Some victims were so needy and longing for same-sex affection that they felt the abuse was a positive experience, because it was better than their other experiences. They may believe that since they experienced pleasure it means they were “gay.” It doesn’t. It just means their body works. Using a child as a sexual object is never good for the child.

Many men with same-sex attraction did not properly identify with their fathers or with other boys in early childhood.4 They felt different. Perhaps they identified with their mothers or female playmates, perhaps they were afraid of rough and tumble play, perhaps they lacked athletic ability, perhaps they were interested in art, music, or quiet pursuits.5 This could leave a young boy feeling left out of the male world and longing for masculinity. Such boys do not need to have sex with a male, they need to find their own manhood.6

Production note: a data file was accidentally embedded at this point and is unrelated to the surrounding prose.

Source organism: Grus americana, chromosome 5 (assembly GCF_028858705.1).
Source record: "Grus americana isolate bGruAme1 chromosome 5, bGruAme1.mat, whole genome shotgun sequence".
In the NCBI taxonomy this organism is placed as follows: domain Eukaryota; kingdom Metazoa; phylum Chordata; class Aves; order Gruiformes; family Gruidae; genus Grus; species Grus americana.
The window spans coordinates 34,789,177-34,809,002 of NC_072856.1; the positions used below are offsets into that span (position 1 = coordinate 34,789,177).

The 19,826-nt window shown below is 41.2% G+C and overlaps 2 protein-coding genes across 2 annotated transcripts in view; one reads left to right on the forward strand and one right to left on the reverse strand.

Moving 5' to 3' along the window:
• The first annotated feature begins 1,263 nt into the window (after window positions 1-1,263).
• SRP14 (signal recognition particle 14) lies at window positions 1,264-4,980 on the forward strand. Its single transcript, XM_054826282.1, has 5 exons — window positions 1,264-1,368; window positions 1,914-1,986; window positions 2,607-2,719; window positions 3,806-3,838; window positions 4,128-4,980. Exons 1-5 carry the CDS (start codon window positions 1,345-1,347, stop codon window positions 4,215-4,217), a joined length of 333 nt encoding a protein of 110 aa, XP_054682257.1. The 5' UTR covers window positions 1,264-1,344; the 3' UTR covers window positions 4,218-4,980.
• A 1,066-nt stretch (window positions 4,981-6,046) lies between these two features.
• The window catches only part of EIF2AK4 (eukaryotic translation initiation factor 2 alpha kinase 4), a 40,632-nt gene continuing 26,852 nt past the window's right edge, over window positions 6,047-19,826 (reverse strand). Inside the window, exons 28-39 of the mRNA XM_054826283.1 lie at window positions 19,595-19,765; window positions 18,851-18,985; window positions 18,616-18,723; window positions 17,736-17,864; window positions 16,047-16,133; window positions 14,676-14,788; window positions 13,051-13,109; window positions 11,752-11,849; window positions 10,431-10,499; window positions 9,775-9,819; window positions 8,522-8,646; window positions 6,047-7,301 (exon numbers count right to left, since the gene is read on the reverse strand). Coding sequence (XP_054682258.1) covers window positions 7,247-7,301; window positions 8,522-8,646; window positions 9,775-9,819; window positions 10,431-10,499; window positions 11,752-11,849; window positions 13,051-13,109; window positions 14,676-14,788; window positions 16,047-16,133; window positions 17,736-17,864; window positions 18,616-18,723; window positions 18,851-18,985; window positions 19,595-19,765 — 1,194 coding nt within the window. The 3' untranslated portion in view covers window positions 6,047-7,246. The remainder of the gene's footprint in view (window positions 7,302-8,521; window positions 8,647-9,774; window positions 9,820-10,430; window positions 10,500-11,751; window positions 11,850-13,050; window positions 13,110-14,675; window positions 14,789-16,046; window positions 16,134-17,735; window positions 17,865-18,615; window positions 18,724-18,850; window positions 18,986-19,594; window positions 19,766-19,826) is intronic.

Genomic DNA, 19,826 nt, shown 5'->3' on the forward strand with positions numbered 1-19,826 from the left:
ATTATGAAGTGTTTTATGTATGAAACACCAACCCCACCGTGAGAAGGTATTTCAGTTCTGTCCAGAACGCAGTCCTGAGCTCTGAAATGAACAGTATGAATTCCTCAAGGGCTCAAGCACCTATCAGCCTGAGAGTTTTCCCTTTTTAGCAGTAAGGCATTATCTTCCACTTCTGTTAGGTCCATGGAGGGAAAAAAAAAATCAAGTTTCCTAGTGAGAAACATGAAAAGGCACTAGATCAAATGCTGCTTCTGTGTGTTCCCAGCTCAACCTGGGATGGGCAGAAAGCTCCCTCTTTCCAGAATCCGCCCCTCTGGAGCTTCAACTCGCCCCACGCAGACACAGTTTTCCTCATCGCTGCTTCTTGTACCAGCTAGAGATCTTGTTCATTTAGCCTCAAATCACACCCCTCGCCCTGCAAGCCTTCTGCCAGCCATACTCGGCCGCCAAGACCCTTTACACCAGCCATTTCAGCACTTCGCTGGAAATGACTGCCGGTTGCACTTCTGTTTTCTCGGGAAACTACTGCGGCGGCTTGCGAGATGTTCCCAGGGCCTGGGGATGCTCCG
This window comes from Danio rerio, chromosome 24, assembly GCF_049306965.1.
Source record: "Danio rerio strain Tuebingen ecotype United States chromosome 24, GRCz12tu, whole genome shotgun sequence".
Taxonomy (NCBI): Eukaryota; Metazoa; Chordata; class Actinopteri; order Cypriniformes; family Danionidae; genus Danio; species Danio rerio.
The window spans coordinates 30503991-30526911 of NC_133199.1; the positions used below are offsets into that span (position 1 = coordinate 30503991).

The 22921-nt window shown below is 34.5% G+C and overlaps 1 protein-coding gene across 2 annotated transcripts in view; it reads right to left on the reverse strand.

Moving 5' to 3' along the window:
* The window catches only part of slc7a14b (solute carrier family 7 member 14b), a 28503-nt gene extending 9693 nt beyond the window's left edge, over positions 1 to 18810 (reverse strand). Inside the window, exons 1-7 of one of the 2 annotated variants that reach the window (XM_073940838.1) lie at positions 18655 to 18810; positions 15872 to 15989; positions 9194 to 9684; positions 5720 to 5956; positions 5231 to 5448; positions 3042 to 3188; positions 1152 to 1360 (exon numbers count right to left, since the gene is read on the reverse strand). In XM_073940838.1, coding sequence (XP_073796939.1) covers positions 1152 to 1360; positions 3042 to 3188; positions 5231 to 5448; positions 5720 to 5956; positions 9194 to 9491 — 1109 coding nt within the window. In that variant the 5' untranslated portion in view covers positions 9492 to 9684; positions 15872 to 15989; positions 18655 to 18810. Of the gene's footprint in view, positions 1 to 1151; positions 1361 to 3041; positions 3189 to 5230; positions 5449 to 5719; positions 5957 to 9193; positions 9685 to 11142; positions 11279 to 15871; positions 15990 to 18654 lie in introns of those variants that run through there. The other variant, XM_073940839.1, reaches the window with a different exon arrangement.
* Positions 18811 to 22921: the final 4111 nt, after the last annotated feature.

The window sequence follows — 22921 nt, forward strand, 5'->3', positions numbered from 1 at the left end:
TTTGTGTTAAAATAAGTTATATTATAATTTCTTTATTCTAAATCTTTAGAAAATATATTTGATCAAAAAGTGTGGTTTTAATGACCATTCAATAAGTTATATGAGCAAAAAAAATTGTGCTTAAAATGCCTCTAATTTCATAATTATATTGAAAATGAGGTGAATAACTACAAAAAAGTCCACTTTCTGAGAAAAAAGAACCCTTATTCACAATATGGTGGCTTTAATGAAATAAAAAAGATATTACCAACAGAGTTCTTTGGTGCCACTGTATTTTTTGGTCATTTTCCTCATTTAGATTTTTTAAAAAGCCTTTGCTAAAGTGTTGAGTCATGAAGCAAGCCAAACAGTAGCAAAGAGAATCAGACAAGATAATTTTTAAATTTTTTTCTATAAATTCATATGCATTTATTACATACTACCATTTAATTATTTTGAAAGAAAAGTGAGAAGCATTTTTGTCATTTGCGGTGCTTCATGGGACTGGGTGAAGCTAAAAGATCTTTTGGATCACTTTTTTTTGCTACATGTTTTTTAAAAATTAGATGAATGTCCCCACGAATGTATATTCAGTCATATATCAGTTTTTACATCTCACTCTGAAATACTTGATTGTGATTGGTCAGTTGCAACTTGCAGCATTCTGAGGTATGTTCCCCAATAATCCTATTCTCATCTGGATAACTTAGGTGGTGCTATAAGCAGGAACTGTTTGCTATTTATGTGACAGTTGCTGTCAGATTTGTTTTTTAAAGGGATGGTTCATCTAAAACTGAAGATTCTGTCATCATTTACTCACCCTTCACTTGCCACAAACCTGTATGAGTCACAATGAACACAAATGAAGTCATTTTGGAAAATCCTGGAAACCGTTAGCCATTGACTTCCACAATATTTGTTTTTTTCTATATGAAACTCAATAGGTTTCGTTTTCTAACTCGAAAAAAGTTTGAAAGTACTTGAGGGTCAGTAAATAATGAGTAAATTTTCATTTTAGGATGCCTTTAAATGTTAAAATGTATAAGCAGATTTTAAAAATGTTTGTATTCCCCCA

Perhaps you didn’t fit the stereotypes. Perhaps you were teased or even labeled “gay,” but that was a lie. Real men come in all shapes and sizes with all kinds of interests and different levels of abilities. None of these experiences makes you unchangeably “gay.” You just need to find your own masculine identity.

There are other reasons why you shouldn’t “come out.”

Although you may think that coming out means entering into a loving committed relationship with a person who will really meet your needs, too often it means falling into a temporary relationship which, when it dissolves, leaves you more devastated and feeling more lost than you were before. You may be looking for security, but men who have sex with men end up going from one relationship to another – with all the attendant heartbreak or falling into a pattern of short-term relationships – short-term being an hour or two.